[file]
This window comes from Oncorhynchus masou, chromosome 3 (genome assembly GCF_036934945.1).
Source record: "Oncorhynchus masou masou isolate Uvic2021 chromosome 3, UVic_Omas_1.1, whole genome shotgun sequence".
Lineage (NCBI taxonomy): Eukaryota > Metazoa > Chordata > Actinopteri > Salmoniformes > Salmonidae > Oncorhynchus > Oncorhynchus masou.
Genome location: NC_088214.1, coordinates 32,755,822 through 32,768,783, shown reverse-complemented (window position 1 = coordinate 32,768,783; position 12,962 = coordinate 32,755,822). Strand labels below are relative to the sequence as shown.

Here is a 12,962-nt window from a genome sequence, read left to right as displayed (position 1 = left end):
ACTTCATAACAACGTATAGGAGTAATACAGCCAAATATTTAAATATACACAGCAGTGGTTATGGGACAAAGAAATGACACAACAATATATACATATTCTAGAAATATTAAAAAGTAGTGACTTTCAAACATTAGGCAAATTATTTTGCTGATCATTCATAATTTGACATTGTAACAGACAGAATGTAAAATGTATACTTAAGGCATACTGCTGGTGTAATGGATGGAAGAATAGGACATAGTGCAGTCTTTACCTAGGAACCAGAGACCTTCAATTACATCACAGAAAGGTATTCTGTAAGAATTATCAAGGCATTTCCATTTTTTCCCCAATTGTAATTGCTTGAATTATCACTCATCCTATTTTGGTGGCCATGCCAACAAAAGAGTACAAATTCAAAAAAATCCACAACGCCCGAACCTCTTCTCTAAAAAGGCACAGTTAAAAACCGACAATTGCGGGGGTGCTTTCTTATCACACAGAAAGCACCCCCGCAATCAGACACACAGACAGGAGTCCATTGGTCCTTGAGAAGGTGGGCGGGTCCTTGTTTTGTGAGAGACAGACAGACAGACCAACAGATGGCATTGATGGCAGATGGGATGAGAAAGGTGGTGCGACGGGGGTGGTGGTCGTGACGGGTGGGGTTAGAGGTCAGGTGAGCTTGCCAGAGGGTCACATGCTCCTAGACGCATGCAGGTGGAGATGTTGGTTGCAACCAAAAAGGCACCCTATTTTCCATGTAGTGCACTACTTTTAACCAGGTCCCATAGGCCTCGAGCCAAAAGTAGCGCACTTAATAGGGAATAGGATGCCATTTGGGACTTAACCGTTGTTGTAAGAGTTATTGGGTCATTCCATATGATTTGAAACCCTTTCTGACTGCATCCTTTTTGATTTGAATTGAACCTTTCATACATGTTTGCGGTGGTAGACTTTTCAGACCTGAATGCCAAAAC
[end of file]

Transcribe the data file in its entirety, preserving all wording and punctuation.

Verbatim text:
This window comes from Oncorhynchus masou, chromosome 3 (genome assembly GCF_036934945.1).
Source record: "Oncorhynchus masou masou isolate Uvic2021 chromosome 3, UVic_Omas_1.1, whole genome shotgun sequence".
Lineage (NCBI taxonomy): Eukaryota > Metazoa > Chordata > Actinopteri > Salmoniformes > Salmonidae > Oncorhynchus > Oncorhynchus masou.
Genome location: NC_088214.1, coordinates 32,755,822 through 32,768,783, shown reverse-complemented (window position 1 = coordinate 32,768,783; position 12,962 = coordinate 32,755,822). Strand labels below are relative to the sequence as shown.

Here is a 12,962-nt window from a genome sequence, read left to right as displayed (position 1 = left end):
ACTTCATAACAACGTATAGGAGTAATACAGCCAAATATTTAAATATACACAGCAGTGGTTATGGGACAAAGAAATGACACAACAATATATACATATTCTAGAAATATTAAAAAGTAGTGACTTTCAAACATTAGGCAAATTATTTTGCTGATCATTCATAATTTGACATTGTAACAGACAGAATGTAAAATGTATACTTAAGGCATACTGCTGGTGTAATGGATGGAAGAATAGGACATAGTGCAGTCTTTACCTAGGAACCAGAGACCTTCAATTACATCACAGAAAGGTATTCTGTAAGAATTATCAAGGCATTTCCATTTTTTCCCCAATTGTAATTGCTTGAATTATCACTCATCCTATTTTGGTGGCCATGCCAACAAAAGAGTACAAATTCAAAAAAATCCACAACGCCCGAACCTCTTCTCTAAAAAGGCACAGTTAAAAACCGACAATTGCGGGGGTGCTTTCTTATCACACAGAAAGCACCCCCGCAATCAGACACACAGACAGGAGTCCATTGGTCCTTGAGAAGGTGGGCGGGTCCTTGTTTTGTGAGAGACAGACAGACAGACCAACAGATGGCATTGATGGCAGATGGGATGAGAAAGGTGGTGCGACGGGGGTGGTGGTCGTGACGGGTGGGGTTAGAGGTCAGGTGAGCTTGCCAGAGGGTCACATGCTCCTAGACGCATGCAGGTGGAGATGTTGGTTGCAACCAAAAAGGCACCCTATTTTCCATGTAGTGCACTACTTTTAACCAGGTCCCATAGGCCTCGAGCCAAAAGTAGCGCACTTAATAGGGAATAGGATGCCATTTGGGACTTAACCGTTGTTGTAAGAGTTATTGGGTCATTCCATATGATTTGAAACCCTTTCTGACTGCATCCTTTTTGATTTGAATTGAACCTTTCATACATGTTTGCGGTGGTAGACTTTTCAGACCTGAATGCCAAAAC